Genealogy: Photographing slides and film

Photographing slides and films and filmBy Barry J. Ewell

For over 40 years I have used the camera to capture the lives of my family and friends.  The camera has been a very important tool in my professional career in public relations and advertising.  I first started with a film camera and spent hundreds of wonderful/fun hours in a dark room developing and printing my on prints.

Since the late 90’s I have used the digital camera extensively in to aid in my genealogical research in places such as local courthouses, libraries, genealogical societies, family cemeteries, and long-ago home sites and the homes of those who have a portion of the family record.

The following is the process I use with my digital camera to photograph slides and film.

Copying slides and film with your digital camera is possible and can be a great way to convert your files to digital images without noticeable loss of clarity from the originals.

First you will need to find an adaptor—which usually fits on front of your camera.  Check out www.specialtyphotographic.com. This company manufactures adapters for copying slides with a digital camera.  When you speak with the company, they will ask you questions that will help them find the right attachments for you.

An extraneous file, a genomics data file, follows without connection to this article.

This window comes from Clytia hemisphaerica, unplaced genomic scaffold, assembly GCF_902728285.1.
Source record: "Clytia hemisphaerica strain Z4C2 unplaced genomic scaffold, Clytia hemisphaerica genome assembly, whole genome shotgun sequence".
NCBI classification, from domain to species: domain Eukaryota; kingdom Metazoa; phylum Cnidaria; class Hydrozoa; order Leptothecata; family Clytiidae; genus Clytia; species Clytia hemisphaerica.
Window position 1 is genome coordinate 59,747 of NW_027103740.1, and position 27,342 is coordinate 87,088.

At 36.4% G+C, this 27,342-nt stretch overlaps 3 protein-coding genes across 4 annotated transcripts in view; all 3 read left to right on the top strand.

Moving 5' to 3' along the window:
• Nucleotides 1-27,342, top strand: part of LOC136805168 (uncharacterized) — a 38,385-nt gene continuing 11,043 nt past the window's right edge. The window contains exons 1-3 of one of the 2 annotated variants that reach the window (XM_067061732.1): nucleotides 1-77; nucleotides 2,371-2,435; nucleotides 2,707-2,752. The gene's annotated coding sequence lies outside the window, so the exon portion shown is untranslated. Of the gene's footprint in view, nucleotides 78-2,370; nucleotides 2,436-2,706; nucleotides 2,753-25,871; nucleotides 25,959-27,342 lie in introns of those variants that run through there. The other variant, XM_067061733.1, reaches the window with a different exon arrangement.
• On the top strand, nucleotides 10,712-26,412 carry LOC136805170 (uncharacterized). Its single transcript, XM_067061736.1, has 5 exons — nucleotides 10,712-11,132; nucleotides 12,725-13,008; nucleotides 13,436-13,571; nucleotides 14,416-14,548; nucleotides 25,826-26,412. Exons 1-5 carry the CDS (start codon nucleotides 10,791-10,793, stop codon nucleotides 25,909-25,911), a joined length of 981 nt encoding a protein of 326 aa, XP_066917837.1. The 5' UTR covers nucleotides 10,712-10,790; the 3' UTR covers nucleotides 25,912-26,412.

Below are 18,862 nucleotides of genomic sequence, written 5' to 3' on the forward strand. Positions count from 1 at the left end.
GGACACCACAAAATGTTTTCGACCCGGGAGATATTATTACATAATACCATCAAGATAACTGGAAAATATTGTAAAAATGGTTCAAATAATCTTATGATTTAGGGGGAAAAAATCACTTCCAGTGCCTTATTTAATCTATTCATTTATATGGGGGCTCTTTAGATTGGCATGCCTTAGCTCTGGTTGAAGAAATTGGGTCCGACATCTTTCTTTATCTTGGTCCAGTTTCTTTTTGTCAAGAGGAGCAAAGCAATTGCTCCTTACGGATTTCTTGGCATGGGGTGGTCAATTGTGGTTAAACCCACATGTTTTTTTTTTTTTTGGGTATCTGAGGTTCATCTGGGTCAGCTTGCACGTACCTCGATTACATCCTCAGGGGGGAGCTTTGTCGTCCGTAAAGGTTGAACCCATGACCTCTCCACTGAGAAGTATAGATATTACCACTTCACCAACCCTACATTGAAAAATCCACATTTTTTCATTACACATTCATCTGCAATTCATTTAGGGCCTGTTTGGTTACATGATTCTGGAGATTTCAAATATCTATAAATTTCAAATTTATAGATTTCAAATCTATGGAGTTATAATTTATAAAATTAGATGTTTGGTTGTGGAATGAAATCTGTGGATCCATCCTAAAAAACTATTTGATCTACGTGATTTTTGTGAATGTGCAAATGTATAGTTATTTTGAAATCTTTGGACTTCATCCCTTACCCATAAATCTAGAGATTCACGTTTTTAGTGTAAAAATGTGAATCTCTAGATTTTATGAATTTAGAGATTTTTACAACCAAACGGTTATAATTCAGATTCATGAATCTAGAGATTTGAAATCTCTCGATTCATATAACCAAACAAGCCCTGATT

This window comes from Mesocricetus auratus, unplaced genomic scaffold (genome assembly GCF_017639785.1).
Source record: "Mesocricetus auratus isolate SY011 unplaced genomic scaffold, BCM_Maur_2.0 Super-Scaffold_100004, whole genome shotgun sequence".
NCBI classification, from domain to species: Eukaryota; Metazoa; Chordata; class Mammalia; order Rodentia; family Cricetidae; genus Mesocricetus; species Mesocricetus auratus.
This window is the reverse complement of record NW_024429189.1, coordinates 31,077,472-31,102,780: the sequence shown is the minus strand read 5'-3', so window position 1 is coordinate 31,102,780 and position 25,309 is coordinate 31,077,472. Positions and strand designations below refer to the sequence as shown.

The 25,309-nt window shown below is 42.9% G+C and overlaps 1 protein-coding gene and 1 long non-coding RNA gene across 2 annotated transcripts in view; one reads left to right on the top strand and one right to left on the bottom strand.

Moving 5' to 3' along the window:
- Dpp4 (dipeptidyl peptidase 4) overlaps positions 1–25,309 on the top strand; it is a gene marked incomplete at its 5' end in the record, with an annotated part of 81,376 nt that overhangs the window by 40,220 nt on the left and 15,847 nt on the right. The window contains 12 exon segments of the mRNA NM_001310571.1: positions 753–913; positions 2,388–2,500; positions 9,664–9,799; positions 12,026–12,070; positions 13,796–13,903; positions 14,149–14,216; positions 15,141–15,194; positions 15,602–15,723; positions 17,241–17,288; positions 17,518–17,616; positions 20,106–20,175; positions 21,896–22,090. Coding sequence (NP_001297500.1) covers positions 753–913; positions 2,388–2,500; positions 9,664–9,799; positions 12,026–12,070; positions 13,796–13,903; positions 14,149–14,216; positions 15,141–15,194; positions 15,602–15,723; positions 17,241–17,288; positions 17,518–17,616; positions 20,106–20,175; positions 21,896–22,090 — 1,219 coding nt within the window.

If you are able to secure the adaptor, try the following:

  1. For best results, mount your camera on a tripod.
  2. Mount your adaptor to the camera.
  3. Place the camera in front of a light source that will provide consistent steady light.  Examples of such light that can be used include the slide projector (light is cooled by the projector fan) or the light stand from Photo-studio-in-a-box from American Recorder http://www.americanrecorder.com/.
  4. Insert memory card.  I suggest 256 meg or higher. This will allow you to take more photos before needing to download them to the computer.
  5. Insert the first slide/film and click the shutter button.
    1. Note:  When you take pictures of the first few slides, download them to your computer and review them to make sure you are getting the quality you desire.  Quality variations can be due to the intensity of the light.  If you are not getting the desired image quality, try adjusting the distance of the light or changing light sources.
  6. Insert the next slide and continue the process.If you are unable to secure an adaptor for your camera, I strongly suggest using scanners equipped for slides and film.

The following is graphic depiction of how I set up the tools I discussed above to digitize slides, film, and microfilm.

Photographing slides and film 2